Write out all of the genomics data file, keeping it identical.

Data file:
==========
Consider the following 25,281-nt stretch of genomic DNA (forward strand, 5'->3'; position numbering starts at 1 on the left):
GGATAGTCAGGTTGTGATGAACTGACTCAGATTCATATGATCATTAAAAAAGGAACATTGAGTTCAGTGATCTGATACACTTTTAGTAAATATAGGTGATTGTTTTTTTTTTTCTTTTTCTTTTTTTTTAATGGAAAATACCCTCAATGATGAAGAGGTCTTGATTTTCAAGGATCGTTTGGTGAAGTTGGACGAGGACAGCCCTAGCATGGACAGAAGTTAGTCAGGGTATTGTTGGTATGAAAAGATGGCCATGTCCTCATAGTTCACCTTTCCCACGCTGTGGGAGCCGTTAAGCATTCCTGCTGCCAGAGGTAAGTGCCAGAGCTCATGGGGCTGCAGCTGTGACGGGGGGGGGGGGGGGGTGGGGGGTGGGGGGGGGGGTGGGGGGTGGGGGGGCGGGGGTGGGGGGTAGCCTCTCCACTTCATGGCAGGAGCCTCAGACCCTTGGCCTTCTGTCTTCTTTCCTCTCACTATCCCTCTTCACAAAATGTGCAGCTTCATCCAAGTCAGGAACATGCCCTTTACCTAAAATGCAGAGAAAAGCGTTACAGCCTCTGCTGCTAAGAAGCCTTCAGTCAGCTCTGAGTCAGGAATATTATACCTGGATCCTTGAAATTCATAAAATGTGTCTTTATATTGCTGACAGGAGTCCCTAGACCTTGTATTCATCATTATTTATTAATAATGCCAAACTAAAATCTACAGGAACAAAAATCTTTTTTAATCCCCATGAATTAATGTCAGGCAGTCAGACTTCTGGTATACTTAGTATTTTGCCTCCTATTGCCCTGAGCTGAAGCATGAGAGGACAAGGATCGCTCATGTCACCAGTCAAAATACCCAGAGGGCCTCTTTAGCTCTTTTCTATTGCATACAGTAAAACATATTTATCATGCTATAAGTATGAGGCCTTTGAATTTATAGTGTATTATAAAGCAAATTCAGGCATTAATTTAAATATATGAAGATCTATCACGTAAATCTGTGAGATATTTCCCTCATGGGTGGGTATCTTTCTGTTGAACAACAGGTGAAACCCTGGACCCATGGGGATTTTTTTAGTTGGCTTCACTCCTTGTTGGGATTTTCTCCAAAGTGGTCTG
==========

Consider the following 25,281-nt stretch of genomic DNA (forward strand, 5'->3'; position numbering starts at 1 on the left):
GGATAGTCAGGTTGTGATGAACTGACTCAGATTCATATGATCATTAAAAAAGGAACATTGAGTTCAGTGATCTGATACACTTTTAGTAAATATAGGTGATTGTTTTTTTTTTTCTTTTTCTTTTTTTTTAATGGAAAATACCCTCAATGATGAAGAGGTCTTGATTTTCAAGGATCGTTTGGTGAAGTTGGACGAGGACAGCCCTAGCATGGACAGAAGTTAGTCAGGGTATTGTTGGTATGAAAAGATGGCCATGTCCTCATAGTTCACCTTTCCCACGCTGTGGGAGCCGTTAAGCATTCCTGCTGCCAGAGGTAAGTGCCAGAGCTCATGGGGCTGCAGCTGTGACGGGGGGGGGGGGGGGGTGGGGGGTGGGGGGGGGGGTGGGGGGTGGGGGGGCGGGGGTGGGGGGTAGCCTCTCCACTTCATGGCAGGAGCCTCAGACCCTTGGCCTTCTGTCTTCTTTCCTCTCACTATCCCTCTTCACAAAATGTGCAGCTTCATCCAAGTCAGGAACATGCCCTTTACCTAAAATGCAGAGAAAAGCGTTACAGCCTCTGCTGCTAAGAAGCCTTCAGTCAGCTCTGAGTCAGGAATATTATACCTGGATCCTTGAAATTCATAAAATGTGTCTTTATATTGCTGACAGGAGTCCCTAGACCTTGTATTCATCATTATTTATTAATAATGCCAAACTAAAATCTACAGGAACAAAAATCTTTTTTAATCCCCATGAATTAATGTCAGGCAGTCAGACTTCTGGTATACTTAGTATTTTGCCTCCTATTGCCCTGAGCTGAAGCATGAGAGGACAAGGATCGCTCATGTCACCAGTCAAAATACCCAGAGGGCCTCTTTAGCTCTTTTCTATTGCATACAGTAAAACATATTTATCATGCTATAAGTATGAGGCCTTTGAATTTATAGTGTATTATAAAGCAAATTCAGGCATTAATTTAAATATATGAAGATCTATCACGTAAATCTGTGAGATATTTCCCTCATGGGTGGGTATCTTTCTGTTGAACAACAGGTGAAACCCTGGACCCATGGGGATTTTTTTAGTTGGCTTCACTCCTTGTTGGGATTTTCTCCAAAGTGGTCTG